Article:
Senior goodbye: A battle between my current self and future self

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Senior goodbye: A battle between my current self and future self

" I dedicated too much time to the future version of me, but if I continue to do that, I will never enjoy my choices and decisions."

Shae Daugherty

" I dedicated too much time to the future version of me, but if I continue to do that, I will never enjoy my choices and decisions."

Shae Daugherty

Shae Daugherty

" I dedicated too much time to the future version of me, but if I continue to do that, I will never enjoy my choices and decisions."

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Editor’s note: Senior goodbye columns reflect on senior staffers’ experiences through high school and allow them an opportunity to share what they have learned with the school. Each senior Red Ledger staffer presents his or her personal perspective. One staffer’s column will be posted every day until all are published.

High school is the ultimate contradiction of advice telling you to “live in the moment” but “prepare for the future.”

Enjoy these “best four years of our lives” but “keep post-high school in the back of our minds.”

Most of all, focus on working hard during high school so that you can be successful in your next venture. Admittingly, both sides of this equilibrium are important, just as too much of one side is no good. And ultimately, maintaining a constant equilibrium – that’s hard.

Throughout high school, I discovered every day is a battle between your current self and your future self. Every decision will benefit either the version of yourself you see in the mirror today or the version of yourself you are envisioning in five, ten or 15 years, and almost every time the right decision is not clear.

In high school, I chose the latter version of myself more often than not, and that was a mistake. Long ago, I made one decision based on whether it was advantageous for my future, without pausing to consider how the decision would affect my current welfare. And then I made another decision using the same process.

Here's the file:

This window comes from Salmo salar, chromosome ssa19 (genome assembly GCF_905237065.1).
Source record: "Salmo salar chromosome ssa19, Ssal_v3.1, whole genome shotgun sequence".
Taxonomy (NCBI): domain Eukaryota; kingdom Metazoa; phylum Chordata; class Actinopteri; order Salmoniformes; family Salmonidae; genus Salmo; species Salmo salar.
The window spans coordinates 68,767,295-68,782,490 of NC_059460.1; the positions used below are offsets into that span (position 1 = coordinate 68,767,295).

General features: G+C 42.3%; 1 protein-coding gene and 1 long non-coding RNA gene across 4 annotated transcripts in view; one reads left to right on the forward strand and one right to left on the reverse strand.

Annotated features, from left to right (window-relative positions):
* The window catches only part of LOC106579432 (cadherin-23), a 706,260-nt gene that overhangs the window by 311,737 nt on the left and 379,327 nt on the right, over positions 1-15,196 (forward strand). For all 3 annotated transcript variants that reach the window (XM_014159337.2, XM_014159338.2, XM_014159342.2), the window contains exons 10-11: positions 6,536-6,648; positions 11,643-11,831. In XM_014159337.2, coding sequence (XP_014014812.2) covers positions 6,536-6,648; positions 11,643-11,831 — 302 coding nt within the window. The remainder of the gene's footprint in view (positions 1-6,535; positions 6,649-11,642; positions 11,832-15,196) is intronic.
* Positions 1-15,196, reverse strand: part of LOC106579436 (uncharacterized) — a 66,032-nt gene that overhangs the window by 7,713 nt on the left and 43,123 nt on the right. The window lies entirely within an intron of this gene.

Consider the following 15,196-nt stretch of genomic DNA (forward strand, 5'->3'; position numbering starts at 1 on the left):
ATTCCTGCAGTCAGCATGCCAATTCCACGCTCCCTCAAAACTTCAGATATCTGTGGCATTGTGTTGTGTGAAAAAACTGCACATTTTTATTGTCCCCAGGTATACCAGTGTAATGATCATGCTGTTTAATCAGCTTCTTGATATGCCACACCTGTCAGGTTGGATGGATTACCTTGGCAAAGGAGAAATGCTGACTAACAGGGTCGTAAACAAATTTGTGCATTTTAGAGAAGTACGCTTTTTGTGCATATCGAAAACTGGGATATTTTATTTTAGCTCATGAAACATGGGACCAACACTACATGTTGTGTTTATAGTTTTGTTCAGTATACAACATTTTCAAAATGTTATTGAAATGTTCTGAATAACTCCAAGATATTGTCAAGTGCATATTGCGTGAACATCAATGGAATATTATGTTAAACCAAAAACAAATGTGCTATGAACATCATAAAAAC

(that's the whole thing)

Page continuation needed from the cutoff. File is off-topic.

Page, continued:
And another.

And another at which point the battle between my current self and my future self was no longer a battle because my future self had already won.

During freshman year, I missed out on enjoying the newness of high school because I was too focused on setting the proper foundation for the rest of my high school career. During sophomore year, too often I chose studying over my friends. During junior year, I cushioned my GPA with, admittingly, more AP classes than I could handle. And during senior year, I sacrificed a portion of my sanity to spend one month receiving college decisions from five months worth of work.

And what did I learn at the end of the entire experience?

I am walking away from high school without regrets, but also with the knowledge I dedicated too much of my four years of high school to preparing for another four years at an unknown school. I surrendered too easily in the battle against myself, and as I move onto college, I will be more wary of this.

Now, let me be clear: this is not me advocating to completely disregard the possible consequences of your actions. It is not wrong to consider your future because the future is important, but one needs to balance helping themself and the future version of themself. I dedicated too much time to the future version of me, but if I continue to do that, I will never enjoy my choices and decisions.

So, I leave you with this: prepare for the future but don’t obsess over it.

Go to that football game because one day you might wish you spent more Fridays at the stadium than at your house.

Go on that study break with your friends instead of cramming for the AP exam because you have probably worked hard enough.

Stand up for yourself to your friends and family because there is no use in waiting on your future self to gain more confidence.

And lastly, fight hard, be a little selfish and choose your current self over the person you think you are going to become. Your future self will still thank you later.

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